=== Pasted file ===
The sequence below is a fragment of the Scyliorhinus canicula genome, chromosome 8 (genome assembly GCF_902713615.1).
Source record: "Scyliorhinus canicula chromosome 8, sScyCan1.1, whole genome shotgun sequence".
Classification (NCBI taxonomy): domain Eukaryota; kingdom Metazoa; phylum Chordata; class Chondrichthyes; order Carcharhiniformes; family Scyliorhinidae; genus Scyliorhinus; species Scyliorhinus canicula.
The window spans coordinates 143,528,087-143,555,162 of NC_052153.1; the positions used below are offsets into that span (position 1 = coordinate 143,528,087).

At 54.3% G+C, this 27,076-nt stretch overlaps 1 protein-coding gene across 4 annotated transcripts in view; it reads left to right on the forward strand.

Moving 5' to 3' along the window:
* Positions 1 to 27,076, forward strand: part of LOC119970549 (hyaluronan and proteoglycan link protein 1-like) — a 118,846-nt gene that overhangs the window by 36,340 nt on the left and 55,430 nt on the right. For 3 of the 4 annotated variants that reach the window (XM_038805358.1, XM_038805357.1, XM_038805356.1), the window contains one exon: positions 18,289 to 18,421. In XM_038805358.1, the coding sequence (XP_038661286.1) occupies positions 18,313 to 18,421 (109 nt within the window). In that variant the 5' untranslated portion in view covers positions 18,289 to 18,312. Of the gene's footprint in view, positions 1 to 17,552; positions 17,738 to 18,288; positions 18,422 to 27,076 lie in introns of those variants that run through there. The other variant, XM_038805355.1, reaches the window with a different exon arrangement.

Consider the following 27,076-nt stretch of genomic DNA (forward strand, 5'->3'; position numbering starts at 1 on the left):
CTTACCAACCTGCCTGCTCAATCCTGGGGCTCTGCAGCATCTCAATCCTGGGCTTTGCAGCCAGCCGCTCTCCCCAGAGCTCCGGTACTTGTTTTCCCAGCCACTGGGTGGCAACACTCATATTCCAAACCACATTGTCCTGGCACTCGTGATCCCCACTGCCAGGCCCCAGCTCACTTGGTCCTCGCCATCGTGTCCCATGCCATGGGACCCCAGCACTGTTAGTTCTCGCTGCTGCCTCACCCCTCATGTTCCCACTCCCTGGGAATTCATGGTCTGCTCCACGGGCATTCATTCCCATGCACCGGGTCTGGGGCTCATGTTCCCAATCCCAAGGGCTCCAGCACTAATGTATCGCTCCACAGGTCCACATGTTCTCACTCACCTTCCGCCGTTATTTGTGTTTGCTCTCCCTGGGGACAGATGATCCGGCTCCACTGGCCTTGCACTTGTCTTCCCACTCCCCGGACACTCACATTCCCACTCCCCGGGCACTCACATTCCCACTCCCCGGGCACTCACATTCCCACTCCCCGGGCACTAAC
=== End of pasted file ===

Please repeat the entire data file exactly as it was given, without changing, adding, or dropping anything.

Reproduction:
The sequence below is a fragment of the Scyliorhinus canicula genome, chromosome 8 (genome assembly GCF_902713615.1).
Source record: "Scyliorhinus canicula chromosome 8, sScyCan1.1, whole genome shotgun sequence".
Classification (NCBI taxonomy): domain Eukaryota; kingdom Metazoa; phylum Chordata; class Chondrichthyes; order Carcharhiniformes; family Scyliorhinidae; genus Scyliorhinus; species Scyliorhinus canicula.
The window spans coordinates 143,528,087-143,555,162 of NC_052153.1; the positions used below are offsets into that span (position 1 = coordinate 143,528,087).

At 54.3% G+C, this 27,076-nt stretch overlaps 1 protein-coding gene across 4 annotated transcripts in view; it reads left to right on the forward strand.

Moving 5' to 3' along the window:
* Positions 1 to 27,076, forward strand: part of LOC119970549 (hyaluronan and proteoglycan link protein 1-like) — a 118,846-nt gene that overhangs the window by 36,340 nt on the left and 55,430 nt on the right. For 3 of the 4 annotated variants that reach the window (XM_038805358.1, XM_038805357.1, XM_038805356.1), the window contains one exon: positions 18,289 to 18,421. In XM_038805358.1, the coding sequence (XP_038661286.1) occupies positions 18,313 to 18,421 (109 nt within the window). In that variant the 5' untranslated portion in view covers positions 18,289 to 18,312. Of the gene's footprint in view, positions 1 to 17,552; positions 17,738 to 18,288; positions 18,422 to 27,076 lie in introns of those variants that run through there. The other variant, XM_038805355.1, reaches the window with a different exon arrangement.

Consider the following 27,076-nt stretch of genomic DNA (forward strand, 5'->3'; position numbering starts at 1 on the left):
CTTACCAACCTGCCTGCTCAATCCTGGGGCTCTGCAGCATCTCAATCCTGGGCTTTGCAGCCAGCCGCTCTCCCCAGAGCTCCGGTACTTGTTTTCCCAGCCACTGGGTGGCAACACTCATATTCCAAACCACATTGTCCTGGCACTCGTGATCCCCACTGCCAGGCCCCAGCTCACTTGGTCCTCGCCATCGTGTCCCATGCCATGGGACCCCAGCACTGTTAGTTCTCGCTGCTGCCTCACCCCTCATGTTCCCACTCCCTGGGAATTCATGGTCTGCTCCACGGGCATTCATTCCCATGCACCGGGTCTGGGGCTCATGTTCCCAATCCCAAGGGCTCCAGCACTAATGTATCGCTCCACAGGTCCACATGTTCTCACTCACCTTCCGCCGTTATTTGTGTTTGCTCTCCCTGGGGACAGATGATCCGGCTCCACTGGCCTTGCACTTGTCTTCCCACTCCCCGGACACTCACATTCCCACTCCCCGGGCACTCACATTCCCACTCCCCGGGCACTCACATTCCCACTCCCCGGGCACTAAC